Diet & Nutrition
Growth Hormones in Food Animals: What’s the Risk?
Growth hormones are routinely given to cows and sheep being produced for their meat, and are injected into dairy cows. These hormones make their way to our dinner tables, and also contaminate the environment via manure and runoff from feedlots into local streams. Studies have shown that these factors can constitute risks to our health.
Why Are Hormones Given to Food Animals?
Since 1950 the US Food and Drug Administration (FDA) has allowed the use of steroid hormones in cows and sheep being produced for meat. These hormones promote growth and improve feed efficiency, key mineral absorption, and meat quality. Non-steroidal hormones such as rBGH (recombinant bovine growth hormone) are also injected into dairy cows to increase their milk production.
The hormones given to cattle and sheep are either provided via pellets injected into the animals or are mixed into the feed. If pellets are used, they are removed prior to slaughter to prevent unused hormones from finding their way into our meat.
Using the hormones translates to cost savings for the farmer and consumers. For beef, animals experience an 8-25% weight gain and a 10-15% gain in feed efficiency resulting in cost savings of $30 to $80 per cow. The meat that shows up at the grocery store should cost less for consumers, and the meat should be of better quality with an increased lean/fat ratio.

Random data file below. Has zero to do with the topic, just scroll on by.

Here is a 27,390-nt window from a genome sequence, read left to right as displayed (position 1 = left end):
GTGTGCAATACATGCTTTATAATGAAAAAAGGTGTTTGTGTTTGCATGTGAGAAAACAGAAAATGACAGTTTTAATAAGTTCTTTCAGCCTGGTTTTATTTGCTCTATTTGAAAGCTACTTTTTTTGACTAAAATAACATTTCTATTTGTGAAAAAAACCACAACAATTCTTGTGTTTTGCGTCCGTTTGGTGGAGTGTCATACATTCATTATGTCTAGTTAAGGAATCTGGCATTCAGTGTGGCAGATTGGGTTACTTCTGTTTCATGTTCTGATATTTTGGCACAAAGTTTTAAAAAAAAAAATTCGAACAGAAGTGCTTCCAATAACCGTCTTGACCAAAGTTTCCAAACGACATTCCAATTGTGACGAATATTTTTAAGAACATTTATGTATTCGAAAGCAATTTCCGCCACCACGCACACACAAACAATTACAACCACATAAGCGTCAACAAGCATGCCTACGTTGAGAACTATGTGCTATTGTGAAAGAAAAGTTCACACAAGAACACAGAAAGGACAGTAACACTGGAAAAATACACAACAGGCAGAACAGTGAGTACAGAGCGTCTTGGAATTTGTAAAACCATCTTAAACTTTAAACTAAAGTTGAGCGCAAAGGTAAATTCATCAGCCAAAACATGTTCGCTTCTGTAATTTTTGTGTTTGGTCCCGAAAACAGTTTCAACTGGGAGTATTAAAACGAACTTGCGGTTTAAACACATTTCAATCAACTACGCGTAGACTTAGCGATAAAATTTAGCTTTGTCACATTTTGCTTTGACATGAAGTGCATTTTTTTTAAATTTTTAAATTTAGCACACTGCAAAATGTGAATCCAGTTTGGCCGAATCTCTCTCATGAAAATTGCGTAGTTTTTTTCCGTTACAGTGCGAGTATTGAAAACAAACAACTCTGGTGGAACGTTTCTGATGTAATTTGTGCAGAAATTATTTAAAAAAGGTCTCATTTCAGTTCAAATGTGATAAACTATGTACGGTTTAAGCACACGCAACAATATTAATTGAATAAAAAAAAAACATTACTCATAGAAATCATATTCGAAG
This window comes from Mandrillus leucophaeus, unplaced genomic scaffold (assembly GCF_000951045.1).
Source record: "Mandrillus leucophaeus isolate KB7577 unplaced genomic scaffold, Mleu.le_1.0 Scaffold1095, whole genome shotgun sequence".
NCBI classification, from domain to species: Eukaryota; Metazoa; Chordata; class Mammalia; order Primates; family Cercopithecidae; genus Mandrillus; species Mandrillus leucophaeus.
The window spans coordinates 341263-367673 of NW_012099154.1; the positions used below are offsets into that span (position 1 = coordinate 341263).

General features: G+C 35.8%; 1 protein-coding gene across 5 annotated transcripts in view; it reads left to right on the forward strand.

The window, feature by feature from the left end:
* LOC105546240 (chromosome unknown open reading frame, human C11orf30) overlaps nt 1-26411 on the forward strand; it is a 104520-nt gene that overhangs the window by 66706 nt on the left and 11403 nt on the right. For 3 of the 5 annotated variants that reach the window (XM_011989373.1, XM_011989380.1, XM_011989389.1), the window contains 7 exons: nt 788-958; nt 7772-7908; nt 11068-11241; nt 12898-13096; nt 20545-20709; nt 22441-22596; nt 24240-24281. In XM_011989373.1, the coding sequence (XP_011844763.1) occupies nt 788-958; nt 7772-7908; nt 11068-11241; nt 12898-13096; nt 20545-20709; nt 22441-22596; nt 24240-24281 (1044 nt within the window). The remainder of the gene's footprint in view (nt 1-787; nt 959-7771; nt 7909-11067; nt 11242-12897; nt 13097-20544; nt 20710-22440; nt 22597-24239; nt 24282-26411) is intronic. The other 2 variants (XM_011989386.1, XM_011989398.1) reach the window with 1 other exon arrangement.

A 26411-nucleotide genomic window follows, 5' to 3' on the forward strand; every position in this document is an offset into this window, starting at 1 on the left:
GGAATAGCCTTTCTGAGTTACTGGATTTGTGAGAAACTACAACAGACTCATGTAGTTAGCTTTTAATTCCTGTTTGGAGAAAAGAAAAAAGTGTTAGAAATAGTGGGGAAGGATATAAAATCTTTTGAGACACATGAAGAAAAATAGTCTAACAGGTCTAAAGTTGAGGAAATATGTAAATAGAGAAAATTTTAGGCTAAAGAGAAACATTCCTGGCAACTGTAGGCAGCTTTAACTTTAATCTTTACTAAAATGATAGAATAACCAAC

Poultry are not given hormones. So that chicken package you pay a bit more for because it says it is “hormone-free” is simply a marketing ploy. All chickens are produced hormone-free, although they may be given antibiotics, a variety of drugs, and genetically modified feed.
Poultry producers have no desire to use hormones in poultry as it is not cost effective and would require farmers to physically inject tens of thousands of birds several times a day. Poultry is fattened by feed which is typically genetically modified.
Other drugs and antibiotics are also routinely given to poultry, pigs, and cattle to promote better growth with less feed. Ractopamine is one example that is used in pigs. It is not a hormone, but is a drug that promotes growth. Many countries have banned its use.
Growth hormones are not used in “aquaculture” (fish farms) as they are prohibited by the FDA. Additionally hormones have not been shown to improve efficiency, growth or cost savings in farmed fish.
What you need to know about hormones given to cattle and sheep
Three natural steroid hormones and three synthetic hormones are used today in the US by beef cattle producers. The three synthetic hormones are trenbolone, melengestrol, and zeranol. The three steroid hormones are estradiol, testosterone and progesterone.
These hormones are also found naturally in people and all mammals. They are the primary reproductive hormones that play a role in sexual organ development, the onset of puberty, sexual maturation, and sexual behavior.
In sheep, three hormones are used primarily to control reproduction: progestogens, estrogens, and gonadotropins.
Researchers, including the FDA, agree that residues from these growth hormones can remain in meat after slaughter and also remain in the environment. Studies have shown that residual hormones such as trenbolone have found their way into local streams, and that these hormones have impacted normal reproductive functions and behavior in fish.
The FDA believes that the level of hormones found in grocery meats is well below any level of health concern. The administration points out that the steroid hormones given to cattle and sheep are also found naturally in these animals. Even without adding additional hormones, there are already estradiol, testosterone, and progesterone hormones in our grocery meat. The FDA says the natural and added levels of hormones in meat are acceptable.